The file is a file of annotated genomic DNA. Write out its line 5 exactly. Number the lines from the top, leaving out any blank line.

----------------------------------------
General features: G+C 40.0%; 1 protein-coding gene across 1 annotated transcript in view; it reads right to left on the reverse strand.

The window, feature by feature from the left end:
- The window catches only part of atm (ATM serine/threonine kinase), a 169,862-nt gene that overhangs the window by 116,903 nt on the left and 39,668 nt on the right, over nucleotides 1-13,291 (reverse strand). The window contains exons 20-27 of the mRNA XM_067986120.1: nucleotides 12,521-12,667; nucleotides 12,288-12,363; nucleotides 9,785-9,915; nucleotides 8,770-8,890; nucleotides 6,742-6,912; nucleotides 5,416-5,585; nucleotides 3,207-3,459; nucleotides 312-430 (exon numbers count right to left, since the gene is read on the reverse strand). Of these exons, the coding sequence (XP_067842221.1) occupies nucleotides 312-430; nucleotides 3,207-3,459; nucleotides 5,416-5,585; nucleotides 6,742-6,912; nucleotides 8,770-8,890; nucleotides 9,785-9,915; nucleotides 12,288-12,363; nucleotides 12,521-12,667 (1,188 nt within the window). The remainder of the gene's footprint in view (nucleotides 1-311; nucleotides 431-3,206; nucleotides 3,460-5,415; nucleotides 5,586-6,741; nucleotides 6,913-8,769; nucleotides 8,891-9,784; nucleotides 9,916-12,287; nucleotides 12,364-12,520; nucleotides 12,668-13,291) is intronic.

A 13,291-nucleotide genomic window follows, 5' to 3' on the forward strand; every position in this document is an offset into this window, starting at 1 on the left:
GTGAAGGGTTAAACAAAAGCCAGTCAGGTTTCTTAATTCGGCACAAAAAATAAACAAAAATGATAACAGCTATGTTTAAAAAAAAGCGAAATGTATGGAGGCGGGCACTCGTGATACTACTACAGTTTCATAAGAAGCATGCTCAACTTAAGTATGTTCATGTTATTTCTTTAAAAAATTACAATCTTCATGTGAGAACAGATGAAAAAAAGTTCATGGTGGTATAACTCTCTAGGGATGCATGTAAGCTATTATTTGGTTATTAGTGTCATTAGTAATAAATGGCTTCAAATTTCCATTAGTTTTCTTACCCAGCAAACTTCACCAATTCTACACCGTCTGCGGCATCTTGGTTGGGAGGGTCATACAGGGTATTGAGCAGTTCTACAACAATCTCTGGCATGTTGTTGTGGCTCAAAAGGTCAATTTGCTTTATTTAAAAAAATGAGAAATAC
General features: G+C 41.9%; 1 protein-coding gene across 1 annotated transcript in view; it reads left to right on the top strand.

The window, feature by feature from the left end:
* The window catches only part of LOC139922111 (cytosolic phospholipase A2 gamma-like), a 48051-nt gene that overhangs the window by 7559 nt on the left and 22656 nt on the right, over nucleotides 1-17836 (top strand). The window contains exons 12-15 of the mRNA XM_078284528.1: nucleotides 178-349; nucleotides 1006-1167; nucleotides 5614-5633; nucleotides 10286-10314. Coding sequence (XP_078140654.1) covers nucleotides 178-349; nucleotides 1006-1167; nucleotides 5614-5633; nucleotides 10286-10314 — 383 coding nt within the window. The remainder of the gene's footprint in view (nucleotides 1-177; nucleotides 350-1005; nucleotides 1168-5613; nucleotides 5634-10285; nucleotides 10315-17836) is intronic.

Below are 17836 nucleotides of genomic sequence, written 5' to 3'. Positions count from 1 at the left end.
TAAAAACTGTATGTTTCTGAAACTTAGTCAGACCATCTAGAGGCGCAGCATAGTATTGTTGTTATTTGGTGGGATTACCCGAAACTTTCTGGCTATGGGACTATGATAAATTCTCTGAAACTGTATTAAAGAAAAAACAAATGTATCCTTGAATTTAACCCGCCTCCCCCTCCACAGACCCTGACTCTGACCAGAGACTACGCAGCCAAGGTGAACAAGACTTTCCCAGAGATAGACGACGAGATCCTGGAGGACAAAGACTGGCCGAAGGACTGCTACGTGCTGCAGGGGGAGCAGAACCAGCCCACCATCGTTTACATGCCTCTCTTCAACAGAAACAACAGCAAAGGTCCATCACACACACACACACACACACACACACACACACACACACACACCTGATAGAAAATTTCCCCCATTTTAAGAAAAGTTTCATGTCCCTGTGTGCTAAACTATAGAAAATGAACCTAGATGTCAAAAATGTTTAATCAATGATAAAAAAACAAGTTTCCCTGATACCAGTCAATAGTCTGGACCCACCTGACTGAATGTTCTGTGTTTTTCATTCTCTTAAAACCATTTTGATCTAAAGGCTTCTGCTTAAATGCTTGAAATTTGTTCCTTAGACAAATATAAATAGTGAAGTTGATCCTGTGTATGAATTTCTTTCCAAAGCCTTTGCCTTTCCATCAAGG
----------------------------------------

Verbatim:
GTGAAGGGTTAAACAAAAGCCAGTCAGGTTTCTTAATTCGGCACAAAAAATAAACAAAAATGATAACAGCTATGTTTAAAAAAAAGCGAAATGTATGGAGGCGGGCACTCGTGATACTACTACAGTTTCATAAGAAGCATGCTCAACTTAAGTATGTTCATGTTATTTCTTTAAAAAATTACAATCTTCATGTGAGAACAGATGAAAAAAAGTTCATGGTGGTATAACTCTCTAGGGATGCATGTAAGCTATTATTTGGTTATTAGTGTCATTAGTAATAAATGGCTTCAAATTTCCATTAGTTTTCTTACCCAGCAAACTTCACCAATTCTACACCGTCTGCGGCATCTTGGTTGGGAGGGTCATACAGGGTATTGAGCAGTTCTACAACAATCTCTGGCATGTTGTTGTGGCTCAAAAGGTCAATTTGCTTTATTTAAAAAAATGAGAAATAC